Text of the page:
BB KingVariousRainbow Theatre, London 31 October 1973
6

B.B. King

B.B.‘s influences were set at an early stage. Being from Indianola, Mississippi, he goes back far enough to remember the sound of field hollers and the cornerstone blues figures, like Charley Patton and Robert Johnson. The single-note phrasing of T-Bone Walker was another thing. You can hear those influences in the choice of melodies that he not only sings vocally but lets his guitar sing instrumentally.

He plays in shortened bursts, with a richness and robust delivery. And there is a technical dexterity, a cleanly delivered phrasing. This was sophisticated soloing. It’s so identifiable, so clear, it could be written out. John Lee Hooker – his stuff was too difficult to write out. But B.B. was a genuine soloist.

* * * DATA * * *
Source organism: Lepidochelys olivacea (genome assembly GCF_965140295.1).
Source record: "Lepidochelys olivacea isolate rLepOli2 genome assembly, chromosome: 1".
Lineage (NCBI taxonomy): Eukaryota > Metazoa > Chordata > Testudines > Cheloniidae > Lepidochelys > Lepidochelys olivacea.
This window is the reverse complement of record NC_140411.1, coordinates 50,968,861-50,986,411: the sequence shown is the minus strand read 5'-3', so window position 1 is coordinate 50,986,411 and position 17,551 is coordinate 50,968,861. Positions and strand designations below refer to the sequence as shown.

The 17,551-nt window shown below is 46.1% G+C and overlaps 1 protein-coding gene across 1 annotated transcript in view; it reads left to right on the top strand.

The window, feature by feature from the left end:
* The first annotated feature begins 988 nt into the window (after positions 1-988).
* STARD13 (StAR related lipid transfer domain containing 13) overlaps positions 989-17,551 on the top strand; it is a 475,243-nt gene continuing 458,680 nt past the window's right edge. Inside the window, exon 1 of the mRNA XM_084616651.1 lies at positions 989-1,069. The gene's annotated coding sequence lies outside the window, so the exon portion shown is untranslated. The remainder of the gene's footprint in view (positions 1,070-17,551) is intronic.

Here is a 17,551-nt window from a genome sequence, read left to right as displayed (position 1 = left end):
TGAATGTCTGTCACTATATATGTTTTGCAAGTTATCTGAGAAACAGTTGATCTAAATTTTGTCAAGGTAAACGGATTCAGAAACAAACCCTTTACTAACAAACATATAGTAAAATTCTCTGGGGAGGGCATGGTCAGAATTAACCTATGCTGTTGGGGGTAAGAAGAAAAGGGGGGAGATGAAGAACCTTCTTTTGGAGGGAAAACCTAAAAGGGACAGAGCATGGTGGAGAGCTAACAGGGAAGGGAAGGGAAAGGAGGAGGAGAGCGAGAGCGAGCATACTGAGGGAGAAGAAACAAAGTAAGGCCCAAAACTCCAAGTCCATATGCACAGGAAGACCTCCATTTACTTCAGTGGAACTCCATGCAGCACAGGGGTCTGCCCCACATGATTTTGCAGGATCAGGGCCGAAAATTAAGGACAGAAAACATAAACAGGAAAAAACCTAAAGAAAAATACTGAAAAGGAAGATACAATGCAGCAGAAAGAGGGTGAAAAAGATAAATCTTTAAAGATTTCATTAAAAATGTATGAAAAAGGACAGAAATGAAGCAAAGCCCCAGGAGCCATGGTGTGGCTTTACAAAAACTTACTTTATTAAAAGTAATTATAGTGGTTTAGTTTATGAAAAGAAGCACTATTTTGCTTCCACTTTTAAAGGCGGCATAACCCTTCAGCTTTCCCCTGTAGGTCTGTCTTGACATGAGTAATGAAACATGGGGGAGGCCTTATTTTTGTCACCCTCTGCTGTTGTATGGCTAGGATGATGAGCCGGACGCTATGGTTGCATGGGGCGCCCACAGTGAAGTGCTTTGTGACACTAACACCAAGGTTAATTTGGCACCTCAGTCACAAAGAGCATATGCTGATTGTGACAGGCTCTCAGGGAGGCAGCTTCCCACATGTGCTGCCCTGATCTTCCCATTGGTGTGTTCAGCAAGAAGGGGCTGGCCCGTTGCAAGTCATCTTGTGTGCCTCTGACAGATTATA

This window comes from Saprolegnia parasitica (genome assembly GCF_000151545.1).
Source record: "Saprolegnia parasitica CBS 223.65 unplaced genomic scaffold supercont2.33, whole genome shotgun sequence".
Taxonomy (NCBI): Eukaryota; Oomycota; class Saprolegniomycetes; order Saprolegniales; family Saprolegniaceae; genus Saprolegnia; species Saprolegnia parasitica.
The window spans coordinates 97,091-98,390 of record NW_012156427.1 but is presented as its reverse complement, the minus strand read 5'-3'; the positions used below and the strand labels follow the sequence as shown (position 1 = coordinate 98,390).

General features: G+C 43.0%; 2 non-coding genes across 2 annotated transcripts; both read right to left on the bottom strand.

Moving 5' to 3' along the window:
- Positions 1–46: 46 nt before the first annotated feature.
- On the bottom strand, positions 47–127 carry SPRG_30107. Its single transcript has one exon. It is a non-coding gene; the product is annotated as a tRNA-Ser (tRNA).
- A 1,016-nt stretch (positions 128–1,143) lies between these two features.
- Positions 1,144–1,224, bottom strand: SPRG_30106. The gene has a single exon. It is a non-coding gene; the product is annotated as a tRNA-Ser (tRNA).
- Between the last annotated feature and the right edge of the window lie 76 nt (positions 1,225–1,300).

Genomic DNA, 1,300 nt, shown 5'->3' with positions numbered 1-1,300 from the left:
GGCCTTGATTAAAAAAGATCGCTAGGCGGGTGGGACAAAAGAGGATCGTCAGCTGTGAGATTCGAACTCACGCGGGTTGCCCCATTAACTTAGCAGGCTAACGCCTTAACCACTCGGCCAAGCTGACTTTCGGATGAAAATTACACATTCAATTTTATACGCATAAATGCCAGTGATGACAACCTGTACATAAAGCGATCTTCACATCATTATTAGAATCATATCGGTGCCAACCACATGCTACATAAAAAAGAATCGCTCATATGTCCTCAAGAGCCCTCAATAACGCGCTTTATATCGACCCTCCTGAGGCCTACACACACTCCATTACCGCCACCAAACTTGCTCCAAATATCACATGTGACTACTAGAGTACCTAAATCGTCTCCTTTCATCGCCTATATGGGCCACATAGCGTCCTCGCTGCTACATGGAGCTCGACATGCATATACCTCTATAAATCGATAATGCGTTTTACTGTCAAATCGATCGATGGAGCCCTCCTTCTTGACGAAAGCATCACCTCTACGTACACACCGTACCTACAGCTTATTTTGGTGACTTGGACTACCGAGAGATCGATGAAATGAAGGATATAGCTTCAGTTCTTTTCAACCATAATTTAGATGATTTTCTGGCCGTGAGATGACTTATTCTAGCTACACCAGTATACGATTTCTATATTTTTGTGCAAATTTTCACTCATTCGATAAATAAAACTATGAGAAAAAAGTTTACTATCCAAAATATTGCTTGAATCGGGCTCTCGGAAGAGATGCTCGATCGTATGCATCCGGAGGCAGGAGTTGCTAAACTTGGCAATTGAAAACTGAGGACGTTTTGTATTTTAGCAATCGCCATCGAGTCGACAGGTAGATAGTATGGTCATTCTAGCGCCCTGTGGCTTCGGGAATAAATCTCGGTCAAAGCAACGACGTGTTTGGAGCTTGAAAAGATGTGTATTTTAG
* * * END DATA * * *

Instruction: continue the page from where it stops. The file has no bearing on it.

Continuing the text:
There are two things he does that I was desperate to learn. He originated this one cut-to-the-bone phrase where he hits two notes, then jumps to another string and slides up to a note. I can do it in my sleep now. And there’s this twoor three-note thing, where he bends the last note. Both figures never fail to get you moving in your seat – or out of your seat. It’s that powerful.

There was a turning point, around the time of [1965’s] Live at the Regal, when his sound took on a personality that is untampered with today – this roundish tone, where the front pickup is out of phase with the rear pickup. And B.B. still plays a Gibson amplifier that is long out of production. His sound comes from that combination. It’s just B.B.  By Billy Gibbons

Key Tracks: “3 O’Clock Blues,” “The Thrill Is Gone,” “Sweet Little Angel”

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jeff beck
5

Jeff Beck

Jeff Beck has the combination of brilliant technique with personality. It’s like he’s saying, “I’m Jeff Beck. I’m right here. And you can’t ignore me.” Even in the Yardbirds, he had a tone that was melodic but in-your-face – bright, urgent and edgy, but sweet at the same time. You could tell he was a serious player, and he was going for it. He was not holding back.